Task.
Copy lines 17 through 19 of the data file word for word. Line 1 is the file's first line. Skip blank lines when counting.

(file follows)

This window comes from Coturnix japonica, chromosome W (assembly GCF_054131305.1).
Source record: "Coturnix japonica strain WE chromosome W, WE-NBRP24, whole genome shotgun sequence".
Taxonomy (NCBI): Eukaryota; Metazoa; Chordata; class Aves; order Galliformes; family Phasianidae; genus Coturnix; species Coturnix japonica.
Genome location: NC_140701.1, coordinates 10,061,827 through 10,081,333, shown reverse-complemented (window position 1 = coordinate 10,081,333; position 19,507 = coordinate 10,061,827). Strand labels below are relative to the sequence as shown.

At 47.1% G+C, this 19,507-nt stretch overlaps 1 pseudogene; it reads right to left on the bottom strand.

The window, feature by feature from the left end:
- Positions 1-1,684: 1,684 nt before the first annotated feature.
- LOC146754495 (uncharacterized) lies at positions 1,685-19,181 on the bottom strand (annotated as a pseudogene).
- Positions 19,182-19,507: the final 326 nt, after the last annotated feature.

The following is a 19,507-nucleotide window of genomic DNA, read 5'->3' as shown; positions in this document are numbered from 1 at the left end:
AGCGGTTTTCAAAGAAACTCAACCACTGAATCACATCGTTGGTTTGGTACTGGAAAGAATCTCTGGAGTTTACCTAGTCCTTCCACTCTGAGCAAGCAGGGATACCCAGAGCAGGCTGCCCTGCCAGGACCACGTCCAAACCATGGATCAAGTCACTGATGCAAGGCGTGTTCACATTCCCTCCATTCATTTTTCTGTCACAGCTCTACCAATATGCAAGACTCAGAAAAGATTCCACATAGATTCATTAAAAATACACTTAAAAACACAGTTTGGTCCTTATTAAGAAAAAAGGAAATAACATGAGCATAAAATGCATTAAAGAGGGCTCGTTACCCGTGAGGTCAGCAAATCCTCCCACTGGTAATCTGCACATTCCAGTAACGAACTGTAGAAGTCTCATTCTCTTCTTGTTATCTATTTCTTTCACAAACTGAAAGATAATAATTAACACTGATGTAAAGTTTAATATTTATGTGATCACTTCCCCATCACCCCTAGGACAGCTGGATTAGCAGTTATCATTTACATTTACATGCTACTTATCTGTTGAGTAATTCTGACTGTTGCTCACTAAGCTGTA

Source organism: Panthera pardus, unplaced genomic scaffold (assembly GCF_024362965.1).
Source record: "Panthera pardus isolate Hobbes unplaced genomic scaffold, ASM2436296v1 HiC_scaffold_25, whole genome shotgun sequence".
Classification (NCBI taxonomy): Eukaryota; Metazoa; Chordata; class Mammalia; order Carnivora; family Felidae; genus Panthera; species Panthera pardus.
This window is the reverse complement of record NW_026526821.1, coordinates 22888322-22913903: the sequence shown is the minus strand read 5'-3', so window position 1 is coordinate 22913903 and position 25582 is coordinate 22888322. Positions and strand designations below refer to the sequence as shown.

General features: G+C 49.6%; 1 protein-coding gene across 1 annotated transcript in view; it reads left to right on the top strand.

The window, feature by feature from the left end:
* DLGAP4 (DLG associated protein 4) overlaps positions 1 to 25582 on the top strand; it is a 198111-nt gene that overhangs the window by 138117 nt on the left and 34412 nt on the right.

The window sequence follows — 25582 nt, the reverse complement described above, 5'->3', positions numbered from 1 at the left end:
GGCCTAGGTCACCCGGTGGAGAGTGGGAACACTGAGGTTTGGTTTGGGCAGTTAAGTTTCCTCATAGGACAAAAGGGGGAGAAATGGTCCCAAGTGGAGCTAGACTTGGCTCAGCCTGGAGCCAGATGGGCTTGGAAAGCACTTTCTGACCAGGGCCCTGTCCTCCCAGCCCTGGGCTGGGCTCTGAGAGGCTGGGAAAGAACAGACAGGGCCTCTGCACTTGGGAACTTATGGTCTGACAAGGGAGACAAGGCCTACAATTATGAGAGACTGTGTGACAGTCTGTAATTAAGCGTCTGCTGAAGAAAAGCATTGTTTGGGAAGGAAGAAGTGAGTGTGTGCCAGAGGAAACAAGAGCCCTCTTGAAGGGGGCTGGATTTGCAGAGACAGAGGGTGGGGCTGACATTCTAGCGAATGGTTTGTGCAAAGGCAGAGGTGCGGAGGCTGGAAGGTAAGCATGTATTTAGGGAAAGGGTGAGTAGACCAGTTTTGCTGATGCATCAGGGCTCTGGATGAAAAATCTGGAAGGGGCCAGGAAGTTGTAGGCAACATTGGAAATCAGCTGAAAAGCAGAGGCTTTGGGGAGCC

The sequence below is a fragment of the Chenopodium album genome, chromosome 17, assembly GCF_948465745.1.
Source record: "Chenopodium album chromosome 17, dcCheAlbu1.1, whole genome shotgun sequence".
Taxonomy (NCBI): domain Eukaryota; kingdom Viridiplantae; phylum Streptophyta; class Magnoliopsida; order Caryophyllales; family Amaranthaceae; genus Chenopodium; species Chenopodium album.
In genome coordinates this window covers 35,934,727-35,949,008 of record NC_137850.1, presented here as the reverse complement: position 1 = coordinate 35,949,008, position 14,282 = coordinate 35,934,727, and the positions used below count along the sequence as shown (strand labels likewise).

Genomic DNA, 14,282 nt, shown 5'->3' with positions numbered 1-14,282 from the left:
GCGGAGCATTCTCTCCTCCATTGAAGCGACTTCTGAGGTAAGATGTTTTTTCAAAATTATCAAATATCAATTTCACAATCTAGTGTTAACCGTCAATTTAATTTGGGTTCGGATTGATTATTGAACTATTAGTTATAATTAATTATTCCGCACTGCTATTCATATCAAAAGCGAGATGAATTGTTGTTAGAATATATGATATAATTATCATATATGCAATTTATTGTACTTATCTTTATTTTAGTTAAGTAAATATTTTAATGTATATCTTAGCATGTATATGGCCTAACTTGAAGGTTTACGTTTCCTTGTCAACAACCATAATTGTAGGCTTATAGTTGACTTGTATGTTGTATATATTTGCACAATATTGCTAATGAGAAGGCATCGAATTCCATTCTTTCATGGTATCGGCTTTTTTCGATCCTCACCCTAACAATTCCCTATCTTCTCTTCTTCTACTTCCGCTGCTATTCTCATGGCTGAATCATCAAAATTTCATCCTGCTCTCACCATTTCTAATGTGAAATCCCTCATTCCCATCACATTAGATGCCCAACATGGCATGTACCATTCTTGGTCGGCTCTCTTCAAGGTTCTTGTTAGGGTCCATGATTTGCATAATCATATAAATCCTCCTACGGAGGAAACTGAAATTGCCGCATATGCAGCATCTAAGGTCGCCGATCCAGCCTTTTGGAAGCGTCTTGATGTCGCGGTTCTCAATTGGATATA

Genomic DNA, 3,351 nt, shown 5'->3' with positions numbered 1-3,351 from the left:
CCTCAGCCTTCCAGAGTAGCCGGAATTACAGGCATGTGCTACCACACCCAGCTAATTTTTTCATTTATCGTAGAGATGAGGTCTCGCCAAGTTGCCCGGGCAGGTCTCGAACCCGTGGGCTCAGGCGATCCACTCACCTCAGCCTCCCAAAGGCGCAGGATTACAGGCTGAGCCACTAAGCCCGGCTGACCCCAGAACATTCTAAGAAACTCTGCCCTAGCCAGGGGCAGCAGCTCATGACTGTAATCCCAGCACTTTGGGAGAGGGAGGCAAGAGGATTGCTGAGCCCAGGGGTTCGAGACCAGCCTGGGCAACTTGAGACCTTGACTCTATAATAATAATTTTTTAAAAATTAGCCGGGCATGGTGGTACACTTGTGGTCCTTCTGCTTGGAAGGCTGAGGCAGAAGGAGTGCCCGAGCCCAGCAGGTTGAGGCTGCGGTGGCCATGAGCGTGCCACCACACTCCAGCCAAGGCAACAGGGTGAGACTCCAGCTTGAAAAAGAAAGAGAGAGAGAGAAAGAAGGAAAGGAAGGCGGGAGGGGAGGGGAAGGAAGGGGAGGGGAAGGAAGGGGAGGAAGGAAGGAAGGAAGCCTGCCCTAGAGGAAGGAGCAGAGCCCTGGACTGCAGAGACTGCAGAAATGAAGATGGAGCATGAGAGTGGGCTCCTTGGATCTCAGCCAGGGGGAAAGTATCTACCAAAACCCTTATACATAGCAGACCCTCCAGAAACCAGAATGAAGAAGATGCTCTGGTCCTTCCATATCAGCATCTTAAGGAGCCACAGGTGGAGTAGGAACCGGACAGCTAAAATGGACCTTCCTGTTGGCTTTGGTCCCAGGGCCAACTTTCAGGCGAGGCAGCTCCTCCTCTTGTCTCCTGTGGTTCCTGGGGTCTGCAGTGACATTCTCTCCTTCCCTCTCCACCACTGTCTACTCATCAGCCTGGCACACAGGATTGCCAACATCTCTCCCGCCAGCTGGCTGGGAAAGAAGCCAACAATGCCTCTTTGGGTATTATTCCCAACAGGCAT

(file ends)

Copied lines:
The window, feature by feature from the left end:
* DLGAP4 (DLG associated protein 4) overlaps positions 1 to 25582 on the top strand; it is a 198111-nt gene that overhangs the window by 138117 nt on the left and 34412 nt on the right.

The window sequence follows — 25582 nt, the reverse complement described above, 5'->3', positions numbered from 1 at the left end: